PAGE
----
Library and Information Association of New Zealand Aotearoa
Te Rau Herenga O Aotearoa

Creating New Library Spaces in a Post-Earthquake Environment

Author: Christine Annan & Sally Thompson
Series: NZLIMJ Vol 53, No. 2
Publication date: Wed, 2013-08-14


By Christine Annan and Sally Thompson,  Christchurch City Libraries


Creating new library spaces in Central Christchurch after a devastating earthquake has provided some big challenges as well as some excellent learning opportunities and has cemented the role of libraries in communities during the recovery and rebuild after major natural disasters.

Christchurch City Libraries’ commitment to its customers and community provided the drive and impetus to find spaces in a devastated city to bring collections and a place for gathering to the community in an untested environment.

Many obstacles were encountered including limited funding and resources and this helped refine our planning and design skills while challenging the way we deliver projects and library spaces. This article discusses some of the key issues and features of three central city projects between July 2011 and July 2012.


Although Christchurch suffered a series of devastating earthquakes which saw the city grind to a halt and go into survival mode, it didn’t take long before communities were looking to their libraries to be open and provide a much needed community space and a sense of normality.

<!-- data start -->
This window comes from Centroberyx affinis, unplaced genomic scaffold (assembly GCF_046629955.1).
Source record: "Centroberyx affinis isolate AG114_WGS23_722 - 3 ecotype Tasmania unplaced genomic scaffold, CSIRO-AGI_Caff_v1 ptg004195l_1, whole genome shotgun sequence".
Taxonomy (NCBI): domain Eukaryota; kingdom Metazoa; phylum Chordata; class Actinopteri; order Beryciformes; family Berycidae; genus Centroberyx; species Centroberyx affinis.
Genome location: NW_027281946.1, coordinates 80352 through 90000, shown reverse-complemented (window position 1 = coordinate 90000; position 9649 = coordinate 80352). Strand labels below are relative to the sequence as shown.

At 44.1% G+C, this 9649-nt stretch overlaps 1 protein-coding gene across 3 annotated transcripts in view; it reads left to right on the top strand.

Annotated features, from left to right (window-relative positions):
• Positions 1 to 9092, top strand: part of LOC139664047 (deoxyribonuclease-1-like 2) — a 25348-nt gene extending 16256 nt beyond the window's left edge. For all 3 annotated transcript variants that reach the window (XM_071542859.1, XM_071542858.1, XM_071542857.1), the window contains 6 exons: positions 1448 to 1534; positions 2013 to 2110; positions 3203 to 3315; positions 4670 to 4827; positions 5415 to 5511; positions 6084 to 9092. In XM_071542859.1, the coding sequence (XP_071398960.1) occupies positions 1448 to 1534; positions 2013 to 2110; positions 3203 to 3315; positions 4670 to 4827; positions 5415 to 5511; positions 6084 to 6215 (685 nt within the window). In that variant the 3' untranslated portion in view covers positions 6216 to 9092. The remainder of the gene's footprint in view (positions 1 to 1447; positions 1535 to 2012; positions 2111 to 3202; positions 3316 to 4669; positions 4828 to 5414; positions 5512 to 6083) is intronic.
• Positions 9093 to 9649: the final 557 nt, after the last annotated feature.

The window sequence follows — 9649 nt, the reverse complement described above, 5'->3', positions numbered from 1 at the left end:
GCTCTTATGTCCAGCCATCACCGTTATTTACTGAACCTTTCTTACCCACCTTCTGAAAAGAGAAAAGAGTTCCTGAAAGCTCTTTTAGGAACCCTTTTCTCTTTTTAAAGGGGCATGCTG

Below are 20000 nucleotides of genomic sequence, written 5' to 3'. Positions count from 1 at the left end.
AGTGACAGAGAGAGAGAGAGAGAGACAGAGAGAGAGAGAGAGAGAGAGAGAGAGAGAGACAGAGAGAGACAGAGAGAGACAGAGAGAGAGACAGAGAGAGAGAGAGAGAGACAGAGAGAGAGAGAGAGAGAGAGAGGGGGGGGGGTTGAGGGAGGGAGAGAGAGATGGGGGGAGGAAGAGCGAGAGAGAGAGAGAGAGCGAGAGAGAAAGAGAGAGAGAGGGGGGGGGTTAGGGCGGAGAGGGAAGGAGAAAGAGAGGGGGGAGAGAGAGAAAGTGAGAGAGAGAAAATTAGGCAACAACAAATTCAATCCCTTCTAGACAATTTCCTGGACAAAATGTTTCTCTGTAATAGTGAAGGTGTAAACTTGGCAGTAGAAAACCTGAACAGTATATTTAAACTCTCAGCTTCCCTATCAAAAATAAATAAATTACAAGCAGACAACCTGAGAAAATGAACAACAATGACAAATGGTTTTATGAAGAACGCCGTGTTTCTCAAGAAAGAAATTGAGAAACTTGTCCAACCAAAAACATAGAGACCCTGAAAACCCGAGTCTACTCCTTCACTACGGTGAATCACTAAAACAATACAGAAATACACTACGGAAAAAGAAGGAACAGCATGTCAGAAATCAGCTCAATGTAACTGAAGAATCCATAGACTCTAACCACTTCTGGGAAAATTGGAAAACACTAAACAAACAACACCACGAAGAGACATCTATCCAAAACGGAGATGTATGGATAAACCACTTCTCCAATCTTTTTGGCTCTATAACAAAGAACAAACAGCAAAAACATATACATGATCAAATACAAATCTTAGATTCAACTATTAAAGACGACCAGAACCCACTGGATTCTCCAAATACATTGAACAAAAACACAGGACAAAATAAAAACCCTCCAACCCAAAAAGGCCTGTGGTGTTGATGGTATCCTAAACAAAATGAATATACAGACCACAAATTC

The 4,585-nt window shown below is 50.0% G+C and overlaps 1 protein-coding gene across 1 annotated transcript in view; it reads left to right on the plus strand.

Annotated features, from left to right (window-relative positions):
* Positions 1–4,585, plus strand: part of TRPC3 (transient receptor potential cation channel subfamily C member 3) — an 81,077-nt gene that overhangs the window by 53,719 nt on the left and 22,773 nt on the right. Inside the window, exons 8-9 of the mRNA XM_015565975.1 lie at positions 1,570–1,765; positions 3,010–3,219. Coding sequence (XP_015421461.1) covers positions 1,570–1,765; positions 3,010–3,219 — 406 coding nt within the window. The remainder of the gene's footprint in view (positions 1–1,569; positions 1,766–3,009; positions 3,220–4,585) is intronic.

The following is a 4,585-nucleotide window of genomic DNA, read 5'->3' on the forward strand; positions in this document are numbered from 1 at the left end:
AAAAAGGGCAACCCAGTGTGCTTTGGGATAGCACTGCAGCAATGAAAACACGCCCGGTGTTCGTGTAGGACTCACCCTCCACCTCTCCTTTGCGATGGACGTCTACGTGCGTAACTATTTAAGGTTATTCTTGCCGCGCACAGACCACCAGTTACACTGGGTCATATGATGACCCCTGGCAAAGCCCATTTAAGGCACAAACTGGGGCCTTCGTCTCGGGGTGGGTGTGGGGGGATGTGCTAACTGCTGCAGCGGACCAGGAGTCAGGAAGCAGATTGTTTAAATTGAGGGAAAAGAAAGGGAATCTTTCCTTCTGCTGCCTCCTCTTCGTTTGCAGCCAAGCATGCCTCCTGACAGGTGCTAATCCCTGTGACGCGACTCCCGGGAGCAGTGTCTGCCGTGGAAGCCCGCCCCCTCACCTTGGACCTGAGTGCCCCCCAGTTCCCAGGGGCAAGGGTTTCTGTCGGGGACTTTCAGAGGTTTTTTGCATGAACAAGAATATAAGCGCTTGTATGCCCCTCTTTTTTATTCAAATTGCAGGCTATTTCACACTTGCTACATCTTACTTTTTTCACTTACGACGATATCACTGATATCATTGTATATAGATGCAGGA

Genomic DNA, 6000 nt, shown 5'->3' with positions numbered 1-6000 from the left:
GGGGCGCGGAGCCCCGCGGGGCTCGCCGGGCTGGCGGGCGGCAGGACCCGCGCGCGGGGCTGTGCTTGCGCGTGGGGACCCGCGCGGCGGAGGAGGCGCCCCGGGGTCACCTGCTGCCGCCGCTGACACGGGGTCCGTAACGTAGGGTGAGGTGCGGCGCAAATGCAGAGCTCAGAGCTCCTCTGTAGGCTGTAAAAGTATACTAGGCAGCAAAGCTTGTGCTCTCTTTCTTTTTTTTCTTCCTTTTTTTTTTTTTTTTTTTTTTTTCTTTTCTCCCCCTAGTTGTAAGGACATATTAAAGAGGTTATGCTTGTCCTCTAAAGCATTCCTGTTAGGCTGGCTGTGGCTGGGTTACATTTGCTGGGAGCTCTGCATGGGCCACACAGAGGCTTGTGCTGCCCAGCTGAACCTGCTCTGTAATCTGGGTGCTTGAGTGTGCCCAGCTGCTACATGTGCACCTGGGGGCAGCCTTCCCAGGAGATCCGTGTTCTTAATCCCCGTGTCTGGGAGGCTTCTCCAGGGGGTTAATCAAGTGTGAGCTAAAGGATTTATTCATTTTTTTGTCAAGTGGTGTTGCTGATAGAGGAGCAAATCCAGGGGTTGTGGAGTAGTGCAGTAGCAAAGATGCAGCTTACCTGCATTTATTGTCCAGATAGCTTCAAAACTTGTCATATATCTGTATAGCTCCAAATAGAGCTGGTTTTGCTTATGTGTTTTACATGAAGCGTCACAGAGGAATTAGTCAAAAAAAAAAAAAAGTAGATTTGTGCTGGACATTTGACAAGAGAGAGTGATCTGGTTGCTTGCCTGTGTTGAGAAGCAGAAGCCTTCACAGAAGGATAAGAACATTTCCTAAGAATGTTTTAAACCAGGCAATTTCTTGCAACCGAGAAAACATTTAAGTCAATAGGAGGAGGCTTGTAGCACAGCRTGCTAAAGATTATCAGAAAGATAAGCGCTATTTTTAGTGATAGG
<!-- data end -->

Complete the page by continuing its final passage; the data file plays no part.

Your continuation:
With several of Christchurch City Libraries facilities closed and especially our very busy Central Library, we set about finding suitable premises to set up and open libraries.  Our search criteria included a geographical boundary, a building that reached building and safety standards, parking, access (a place where people could get to easily was a big challenge), cost and size.  Finding appropriate spaces meant we had to kiss a few frogs.  We visited many sites, most of them empty, damp and sad looking.   It was a case of imagining the future but with no reference because we were living in an unknown world with so many issues that even today are still becoming apparent. Although we had criteria, we likened the experience to buying a new house. Sometimes a property “feels right” and you don’t know quite why.  During the process we learnt the importance of gathering people around us who are visionaries and risk takers who can see potential and bring others along for the ride.  Over a period of one year we settled on three sites suitable to set up small versions of our Central Library. The Places and Spaces team was required to carry out the design, layout and project management, while working closely with suppliers, internal customers, IT specialists and many others.  The support of Service Delivery Managers and management in general to create new teams from displaced Central Library staff was vital.